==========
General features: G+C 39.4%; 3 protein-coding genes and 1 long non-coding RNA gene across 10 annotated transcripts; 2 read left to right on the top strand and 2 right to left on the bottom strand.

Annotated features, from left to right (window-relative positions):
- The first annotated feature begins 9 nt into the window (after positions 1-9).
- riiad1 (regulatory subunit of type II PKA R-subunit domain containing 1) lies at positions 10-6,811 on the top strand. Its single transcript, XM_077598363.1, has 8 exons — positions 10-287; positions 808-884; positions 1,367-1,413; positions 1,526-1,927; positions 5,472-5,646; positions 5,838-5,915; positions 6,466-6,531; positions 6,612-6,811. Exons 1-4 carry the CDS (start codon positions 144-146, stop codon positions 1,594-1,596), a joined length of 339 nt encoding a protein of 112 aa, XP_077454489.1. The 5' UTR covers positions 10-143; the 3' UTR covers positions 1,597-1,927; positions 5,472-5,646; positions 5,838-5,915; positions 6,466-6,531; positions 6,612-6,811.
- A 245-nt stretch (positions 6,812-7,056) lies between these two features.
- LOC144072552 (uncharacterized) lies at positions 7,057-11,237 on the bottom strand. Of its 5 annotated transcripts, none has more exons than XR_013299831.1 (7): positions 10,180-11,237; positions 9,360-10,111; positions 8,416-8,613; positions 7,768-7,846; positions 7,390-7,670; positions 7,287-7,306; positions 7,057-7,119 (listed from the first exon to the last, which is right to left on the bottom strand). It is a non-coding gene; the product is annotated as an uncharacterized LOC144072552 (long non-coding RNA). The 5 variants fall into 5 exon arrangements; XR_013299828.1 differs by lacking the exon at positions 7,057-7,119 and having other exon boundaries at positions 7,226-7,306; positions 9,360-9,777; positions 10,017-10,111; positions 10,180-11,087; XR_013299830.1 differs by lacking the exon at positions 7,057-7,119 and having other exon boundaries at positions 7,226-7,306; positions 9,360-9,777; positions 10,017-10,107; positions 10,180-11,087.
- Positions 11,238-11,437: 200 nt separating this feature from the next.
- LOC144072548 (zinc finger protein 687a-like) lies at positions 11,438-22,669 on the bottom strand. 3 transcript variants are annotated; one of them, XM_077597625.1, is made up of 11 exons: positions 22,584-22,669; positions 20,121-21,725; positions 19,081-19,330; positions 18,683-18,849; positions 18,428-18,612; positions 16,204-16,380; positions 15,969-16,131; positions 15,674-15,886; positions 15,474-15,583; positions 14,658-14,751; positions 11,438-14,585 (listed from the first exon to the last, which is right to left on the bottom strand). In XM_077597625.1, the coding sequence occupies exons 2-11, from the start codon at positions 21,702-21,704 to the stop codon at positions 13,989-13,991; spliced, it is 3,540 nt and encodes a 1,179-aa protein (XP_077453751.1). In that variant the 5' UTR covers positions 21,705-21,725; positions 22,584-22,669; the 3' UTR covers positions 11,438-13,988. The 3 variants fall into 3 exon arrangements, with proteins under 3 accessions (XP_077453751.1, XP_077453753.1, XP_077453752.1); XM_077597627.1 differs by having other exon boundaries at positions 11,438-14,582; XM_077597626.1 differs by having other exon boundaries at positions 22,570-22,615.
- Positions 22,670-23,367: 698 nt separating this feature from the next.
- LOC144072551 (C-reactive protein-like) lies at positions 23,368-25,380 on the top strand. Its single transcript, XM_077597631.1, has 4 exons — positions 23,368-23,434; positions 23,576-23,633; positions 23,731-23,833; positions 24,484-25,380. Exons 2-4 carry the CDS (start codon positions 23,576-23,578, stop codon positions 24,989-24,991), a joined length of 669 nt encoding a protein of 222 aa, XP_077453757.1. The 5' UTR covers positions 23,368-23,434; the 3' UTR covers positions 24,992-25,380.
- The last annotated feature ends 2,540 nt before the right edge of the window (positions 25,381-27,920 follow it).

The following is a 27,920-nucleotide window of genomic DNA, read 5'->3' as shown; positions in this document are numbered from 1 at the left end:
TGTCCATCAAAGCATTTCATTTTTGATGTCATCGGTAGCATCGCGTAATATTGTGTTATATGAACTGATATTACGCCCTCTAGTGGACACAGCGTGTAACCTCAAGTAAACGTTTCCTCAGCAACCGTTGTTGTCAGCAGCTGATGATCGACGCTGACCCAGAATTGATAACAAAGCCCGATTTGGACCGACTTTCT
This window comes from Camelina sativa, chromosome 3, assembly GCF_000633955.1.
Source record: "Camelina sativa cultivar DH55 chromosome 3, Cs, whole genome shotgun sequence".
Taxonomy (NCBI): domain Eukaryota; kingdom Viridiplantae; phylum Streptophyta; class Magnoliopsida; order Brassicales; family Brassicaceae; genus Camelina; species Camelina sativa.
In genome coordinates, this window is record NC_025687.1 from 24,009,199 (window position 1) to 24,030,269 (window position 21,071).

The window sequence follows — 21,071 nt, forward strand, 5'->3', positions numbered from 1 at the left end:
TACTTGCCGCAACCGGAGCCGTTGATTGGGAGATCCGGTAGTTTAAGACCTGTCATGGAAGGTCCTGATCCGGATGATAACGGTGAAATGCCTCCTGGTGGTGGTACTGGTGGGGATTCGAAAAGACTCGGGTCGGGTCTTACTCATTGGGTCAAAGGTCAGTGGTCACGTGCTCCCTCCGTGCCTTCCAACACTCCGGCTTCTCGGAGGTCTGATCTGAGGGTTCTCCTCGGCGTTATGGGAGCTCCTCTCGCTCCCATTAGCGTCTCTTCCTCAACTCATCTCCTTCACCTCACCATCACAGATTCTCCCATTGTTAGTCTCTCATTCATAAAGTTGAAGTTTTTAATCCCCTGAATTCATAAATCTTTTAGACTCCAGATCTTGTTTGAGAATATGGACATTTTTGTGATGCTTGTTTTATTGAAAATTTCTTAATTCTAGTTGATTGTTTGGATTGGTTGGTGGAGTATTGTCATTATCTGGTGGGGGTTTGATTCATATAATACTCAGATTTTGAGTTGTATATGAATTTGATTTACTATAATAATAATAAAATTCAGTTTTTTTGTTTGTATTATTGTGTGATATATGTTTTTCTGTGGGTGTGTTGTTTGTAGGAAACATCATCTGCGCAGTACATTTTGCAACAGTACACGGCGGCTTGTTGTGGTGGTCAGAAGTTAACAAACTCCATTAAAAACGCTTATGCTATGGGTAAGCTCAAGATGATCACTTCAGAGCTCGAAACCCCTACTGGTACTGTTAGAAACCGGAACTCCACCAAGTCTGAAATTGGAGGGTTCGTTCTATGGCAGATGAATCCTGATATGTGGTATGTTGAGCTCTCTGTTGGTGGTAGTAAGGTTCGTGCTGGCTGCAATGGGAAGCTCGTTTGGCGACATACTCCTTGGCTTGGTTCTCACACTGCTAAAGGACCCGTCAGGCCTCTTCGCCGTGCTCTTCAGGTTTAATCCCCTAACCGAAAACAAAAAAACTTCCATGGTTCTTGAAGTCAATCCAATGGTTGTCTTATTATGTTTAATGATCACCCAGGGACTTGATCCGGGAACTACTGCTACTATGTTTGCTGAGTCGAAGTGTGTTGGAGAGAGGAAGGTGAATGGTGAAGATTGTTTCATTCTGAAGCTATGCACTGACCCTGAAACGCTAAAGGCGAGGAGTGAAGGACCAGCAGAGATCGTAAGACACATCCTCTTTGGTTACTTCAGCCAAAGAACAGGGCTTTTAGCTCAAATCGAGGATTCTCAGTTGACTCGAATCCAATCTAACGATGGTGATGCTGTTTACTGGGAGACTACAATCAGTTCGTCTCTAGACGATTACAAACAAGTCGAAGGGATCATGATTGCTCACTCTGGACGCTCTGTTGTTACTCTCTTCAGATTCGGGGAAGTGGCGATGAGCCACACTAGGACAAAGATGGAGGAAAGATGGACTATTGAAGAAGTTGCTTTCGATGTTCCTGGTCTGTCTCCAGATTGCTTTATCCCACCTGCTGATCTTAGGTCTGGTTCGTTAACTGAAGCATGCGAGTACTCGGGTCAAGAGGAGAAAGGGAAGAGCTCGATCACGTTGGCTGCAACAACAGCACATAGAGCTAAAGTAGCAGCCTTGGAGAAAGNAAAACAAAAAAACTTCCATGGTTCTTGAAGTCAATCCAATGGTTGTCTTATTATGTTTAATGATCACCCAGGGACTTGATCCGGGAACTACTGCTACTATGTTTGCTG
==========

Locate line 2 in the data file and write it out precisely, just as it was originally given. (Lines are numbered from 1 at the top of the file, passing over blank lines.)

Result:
Annotated features, from left to right (window-relative positions):